Journal of a Horticultural Tour Through Some Parts of Flanders, Holland, and the North of France (1823) pp. 529-530
edited by Patrick Neill

LIST of some New Roses, raised by Mr BROWN of New Scone

The finest of the Double Scots Roses (or those from Rosa spinosissima) having been fully described by Joseph Sabine, Esq. Secretary of the Horticultural Society of London, in the Transactions of that Society, vol. iv. it seems unnecessary to particularise them here. Mr Brown of Perth made trial of the seeds of other kinds of garden roses, about the year 1796, and procured several seedlings of great beauty, particularly the following.

Venus, a small double white, without prickles, perhaps the finest rose yet produced in Britain, raised from seed of the garden White Rose, (Rosa alba.)
Duchess, double blush, raised from the Maiden Blush.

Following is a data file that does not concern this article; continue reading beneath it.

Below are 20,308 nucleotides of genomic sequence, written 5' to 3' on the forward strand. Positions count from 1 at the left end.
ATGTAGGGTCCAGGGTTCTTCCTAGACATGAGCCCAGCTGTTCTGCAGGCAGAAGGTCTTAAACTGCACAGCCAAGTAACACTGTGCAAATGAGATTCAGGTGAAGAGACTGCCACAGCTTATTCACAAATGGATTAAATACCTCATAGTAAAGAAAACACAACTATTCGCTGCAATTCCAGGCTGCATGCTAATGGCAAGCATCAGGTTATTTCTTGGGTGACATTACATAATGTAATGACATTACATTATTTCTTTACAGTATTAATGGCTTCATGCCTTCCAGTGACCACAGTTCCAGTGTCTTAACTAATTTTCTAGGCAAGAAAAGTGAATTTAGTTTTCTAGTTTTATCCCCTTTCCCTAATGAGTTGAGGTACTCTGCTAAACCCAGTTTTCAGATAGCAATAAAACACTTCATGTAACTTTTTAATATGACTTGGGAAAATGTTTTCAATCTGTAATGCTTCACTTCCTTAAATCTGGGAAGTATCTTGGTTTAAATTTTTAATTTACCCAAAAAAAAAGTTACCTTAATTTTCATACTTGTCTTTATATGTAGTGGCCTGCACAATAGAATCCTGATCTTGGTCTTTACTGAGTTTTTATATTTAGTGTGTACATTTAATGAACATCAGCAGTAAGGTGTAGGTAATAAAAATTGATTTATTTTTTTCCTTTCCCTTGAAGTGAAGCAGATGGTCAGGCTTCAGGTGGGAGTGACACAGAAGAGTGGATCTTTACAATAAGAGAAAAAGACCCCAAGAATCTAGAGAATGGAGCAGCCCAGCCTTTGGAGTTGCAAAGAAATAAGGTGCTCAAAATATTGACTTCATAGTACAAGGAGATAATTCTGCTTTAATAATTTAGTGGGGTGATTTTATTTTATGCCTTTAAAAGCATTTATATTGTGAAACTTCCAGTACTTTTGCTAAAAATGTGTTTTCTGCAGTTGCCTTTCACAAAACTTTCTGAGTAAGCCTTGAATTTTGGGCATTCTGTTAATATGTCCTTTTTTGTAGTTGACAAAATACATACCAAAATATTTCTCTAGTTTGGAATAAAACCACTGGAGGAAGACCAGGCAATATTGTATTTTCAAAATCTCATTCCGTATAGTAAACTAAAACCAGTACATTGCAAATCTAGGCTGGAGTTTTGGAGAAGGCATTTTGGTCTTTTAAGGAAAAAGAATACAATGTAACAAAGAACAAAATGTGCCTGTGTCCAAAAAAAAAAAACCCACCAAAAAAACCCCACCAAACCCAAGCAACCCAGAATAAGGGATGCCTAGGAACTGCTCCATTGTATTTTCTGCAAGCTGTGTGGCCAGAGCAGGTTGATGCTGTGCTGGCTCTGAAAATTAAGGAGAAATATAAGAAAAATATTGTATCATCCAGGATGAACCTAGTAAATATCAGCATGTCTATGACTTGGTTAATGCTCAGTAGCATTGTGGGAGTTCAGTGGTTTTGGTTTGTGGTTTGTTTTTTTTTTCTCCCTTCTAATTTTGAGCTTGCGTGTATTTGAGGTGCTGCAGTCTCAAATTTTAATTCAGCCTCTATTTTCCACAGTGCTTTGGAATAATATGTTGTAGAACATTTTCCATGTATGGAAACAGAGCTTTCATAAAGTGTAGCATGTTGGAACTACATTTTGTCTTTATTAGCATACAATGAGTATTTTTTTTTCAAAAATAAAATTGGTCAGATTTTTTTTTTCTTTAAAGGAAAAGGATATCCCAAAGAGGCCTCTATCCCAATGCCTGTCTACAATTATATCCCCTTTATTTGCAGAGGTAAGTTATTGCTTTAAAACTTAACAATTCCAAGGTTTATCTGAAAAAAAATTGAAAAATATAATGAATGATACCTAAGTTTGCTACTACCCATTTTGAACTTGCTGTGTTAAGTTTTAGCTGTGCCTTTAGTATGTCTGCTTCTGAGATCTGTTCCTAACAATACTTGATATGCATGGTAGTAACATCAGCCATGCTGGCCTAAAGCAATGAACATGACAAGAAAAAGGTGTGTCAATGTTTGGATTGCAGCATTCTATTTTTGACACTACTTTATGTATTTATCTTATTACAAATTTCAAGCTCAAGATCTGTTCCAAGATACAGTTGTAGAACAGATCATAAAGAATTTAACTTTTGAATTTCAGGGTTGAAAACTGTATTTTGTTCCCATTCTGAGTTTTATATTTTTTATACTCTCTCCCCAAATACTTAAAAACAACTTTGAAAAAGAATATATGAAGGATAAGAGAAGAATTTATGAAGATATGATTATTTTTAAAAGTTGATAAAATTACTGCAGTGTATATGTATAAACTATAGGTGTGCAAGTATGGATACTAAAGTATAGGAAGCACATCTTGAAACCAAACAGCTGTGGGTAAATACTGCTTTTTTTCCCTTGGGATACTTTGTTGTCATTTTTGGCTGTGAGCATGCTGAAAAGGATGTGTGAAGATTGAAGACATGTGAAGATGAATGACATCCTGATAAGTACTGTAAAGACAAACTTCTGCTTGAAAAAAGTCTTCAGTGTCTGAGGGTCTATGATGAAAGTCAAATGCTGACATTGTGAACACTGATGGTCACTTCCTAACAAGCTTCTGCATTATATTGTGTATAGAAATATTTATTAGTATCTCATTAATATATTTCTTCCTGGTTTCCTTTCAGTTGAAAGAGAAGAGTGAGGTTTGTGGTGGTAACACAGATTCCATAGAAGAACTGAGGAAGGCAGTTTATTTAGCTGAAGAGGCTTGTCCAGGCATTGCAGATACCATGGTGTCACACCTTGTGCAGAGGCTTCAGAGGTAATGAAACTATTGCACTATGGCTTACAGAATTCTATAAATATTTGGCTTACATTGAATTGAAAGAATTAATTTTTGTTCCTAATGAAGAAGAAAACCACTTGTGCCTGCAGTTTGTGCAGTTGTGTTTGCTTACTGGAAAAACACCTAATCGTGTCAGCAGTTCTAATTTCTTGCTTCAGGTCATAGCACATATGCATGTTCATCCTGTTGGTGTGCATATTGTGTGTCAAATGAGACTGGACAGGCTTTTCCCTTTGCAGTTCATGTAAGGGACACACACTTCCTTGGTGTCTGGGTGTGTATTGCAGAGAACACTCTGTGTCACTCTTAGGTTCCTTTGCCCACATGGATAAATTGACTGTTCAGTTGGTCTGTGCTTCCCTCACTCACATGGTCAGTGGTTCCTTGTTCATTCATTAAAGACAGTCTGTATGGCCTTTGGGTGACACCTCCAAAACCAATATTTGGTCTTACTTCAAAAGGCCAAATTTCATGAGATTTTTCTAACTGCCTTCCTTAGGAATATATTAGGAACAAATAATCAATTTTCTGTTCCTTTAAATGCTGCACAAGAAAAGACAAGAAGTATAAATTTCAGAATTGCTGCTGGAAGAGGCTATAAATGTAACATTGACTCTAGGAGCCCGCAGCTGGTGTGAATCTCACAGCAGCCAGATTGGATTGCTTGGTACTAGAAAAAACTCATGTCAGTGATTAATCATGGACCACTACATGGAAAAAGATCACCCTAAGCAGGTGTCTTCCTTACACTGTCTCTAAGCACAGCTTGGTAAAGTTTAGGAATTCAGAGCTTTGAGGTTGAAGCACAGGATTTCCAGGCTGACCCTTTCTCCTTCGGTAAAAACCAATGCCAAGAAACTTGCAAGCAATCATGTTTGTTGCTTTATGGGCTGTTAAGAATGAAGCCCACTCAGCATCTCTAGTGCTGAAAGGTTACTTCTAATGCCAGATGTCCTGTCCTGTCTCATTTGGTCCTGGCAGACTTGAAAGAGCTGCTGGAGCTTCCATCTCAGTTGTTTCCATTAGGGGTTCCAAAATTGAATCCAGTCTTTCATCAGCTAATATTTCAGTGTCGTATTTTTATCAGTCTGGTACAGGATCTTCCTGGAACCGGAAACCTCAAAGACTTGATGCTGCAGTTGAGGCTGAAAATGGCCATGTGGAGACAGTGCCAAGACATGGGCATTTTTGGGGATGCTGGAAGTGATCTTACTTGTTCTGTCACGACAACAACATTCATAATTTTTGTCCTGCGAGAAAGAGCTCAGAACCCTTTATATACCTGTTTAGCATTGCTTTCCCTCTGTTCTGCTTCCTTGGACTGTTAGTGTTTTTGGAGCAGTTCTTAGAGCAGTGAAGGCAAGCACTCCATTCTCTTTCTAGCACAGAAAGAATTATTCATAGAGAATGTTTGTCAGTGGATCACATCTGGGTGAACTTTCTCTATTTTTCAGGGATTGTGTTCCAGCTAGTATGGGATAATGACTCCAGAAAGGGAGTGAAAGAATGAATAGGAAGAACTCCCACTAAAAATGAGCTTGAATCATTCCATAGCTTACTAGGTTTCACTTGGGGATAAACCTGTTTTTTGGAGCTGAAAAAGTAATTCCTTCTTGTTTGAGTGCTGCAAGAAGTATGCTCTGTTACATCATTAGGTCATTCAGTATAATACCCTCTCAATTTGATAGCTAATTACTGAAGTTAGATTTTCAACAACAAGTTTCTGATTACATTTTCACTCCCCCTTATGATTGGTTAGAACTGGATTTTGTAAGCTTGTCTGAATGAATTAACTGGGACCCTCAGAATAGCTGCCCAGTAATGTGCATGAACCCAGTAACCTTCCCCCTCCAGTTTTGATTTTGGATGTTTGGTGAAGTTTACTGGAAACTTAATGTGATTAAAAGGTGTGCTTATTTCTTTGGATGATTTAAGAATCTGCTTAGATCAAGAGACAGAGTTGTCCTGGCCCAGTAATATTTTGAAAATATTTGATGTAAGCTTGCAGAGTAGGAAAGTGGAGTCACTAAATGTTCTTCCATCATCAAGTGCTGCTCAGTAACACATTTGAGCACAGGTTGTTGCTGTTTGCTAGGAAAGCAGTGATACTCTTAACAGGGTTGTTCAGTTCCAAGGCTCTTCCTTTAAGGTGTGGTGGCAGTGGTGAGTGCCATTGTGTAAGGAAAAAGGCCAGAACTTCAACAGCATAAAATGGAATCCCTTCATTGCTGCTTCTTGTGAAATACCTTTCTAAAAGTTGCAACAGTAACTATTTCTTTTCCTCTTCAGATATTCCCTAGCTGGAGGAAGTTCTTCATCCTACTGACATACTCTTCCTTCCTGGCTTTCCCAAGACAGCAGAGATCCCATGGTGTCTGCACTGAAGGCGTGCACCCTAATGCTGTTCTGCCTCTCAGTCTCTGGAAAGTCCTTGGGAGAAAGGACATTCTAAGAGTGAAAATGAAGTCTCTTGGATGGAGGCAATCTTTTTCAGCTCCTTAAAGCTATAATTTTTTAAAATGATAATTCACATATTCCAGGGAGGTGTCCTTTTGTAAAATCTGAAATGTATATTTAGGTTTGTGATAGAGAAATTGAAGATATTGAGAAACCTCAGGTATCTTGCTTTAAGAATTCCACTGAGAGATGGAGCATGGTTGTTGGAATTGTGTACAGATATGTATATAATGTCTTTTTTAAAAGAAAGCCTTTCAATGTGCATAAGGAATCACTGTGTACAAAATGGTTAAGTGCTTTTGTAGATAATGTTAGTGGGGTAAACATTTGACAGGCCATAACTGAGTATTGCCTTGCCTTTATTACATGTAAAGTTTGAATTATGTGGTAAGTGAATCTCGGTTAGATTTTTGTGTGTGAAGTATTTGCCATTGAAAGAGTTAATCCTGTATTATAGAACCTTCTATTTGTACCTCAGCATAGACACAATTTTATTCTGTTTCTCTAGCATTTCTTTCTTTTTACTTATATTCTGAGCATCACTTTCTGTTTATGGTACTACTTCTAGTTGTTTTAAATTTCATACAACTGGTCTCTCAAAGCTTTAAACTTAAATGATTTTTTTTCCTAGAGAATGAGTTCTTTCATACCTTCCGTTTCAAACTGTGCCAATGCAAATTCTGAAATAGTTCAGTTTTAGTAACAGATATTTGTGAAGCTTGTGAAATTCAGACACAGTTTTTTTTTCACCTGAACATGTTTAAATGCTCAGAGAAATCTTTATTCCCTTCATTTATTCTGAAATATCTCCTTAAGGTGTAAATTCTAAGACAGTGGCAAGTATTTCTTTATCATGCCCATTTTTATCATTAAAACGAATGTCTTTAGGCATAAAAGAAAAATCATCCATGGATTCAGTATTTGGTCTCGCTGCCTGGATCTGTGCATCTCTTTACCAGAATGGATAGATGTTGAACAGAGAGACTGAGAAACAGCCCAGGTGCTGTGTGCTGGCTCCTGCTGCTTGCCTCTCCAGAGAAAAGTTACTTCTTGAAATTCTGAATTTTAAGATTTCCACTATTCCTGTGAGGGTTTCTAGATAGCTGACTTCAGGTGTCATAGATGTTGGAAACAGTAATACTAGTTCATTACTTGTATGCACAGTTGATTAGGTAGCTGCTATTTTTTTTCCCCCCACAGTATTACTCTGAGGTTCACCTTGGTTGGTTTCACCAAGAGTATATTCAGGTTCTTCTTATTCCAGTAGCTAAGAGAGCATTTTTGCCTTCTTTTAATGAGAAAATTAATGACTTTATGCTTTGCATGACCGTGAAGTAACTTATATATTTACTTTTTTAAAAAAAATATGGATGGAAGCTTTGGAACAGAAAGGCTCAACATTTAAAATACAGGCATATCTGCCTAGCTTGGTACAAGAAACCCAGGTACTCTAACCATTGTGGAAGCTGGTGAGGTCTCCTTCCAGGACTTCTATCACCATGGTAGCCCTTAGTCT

Diana, double blush, raised from the same.
Victoria, dark and double, superior to the Tuscany.
Parson, do. do. equal to the Tuscany.
Mount Etna, dark and double.
Mount Vesuvius, do. do.
Vagrant, do. do.

The above five raised from the double Velvet, R. Gallica.

Fair Maid, pale red, semi-double, in habit allied to the blush China rose, raised from the Portland or crimson monthly, R. centifolia.
Blush-tree Burnet-leaved, double, raised from the single Burnet-leaved, with shining or glossy leaves, and red berries.
Dwarf Burnet-leaved, double, raised from the same.
Chance, double blush, raised from double Damask, (R. damascena.)
Great Mogul, double, raised from the red Belgic, (R. damascena.)
Purple, double, raised from crimson Dutch and Dutch hundred-leaved, (R. Gallica.)
Miss Bold,
} double, raised from the Princess, (R. Gallica.)

Most of the above are very different in flower and habit from those they were raised from, and from any other roses. Mr Brown possesses a new rose of considerable beauty, raised at New Scone, and which first flowered in summer 1821. He calls it the Coronation Rose.

Rose lists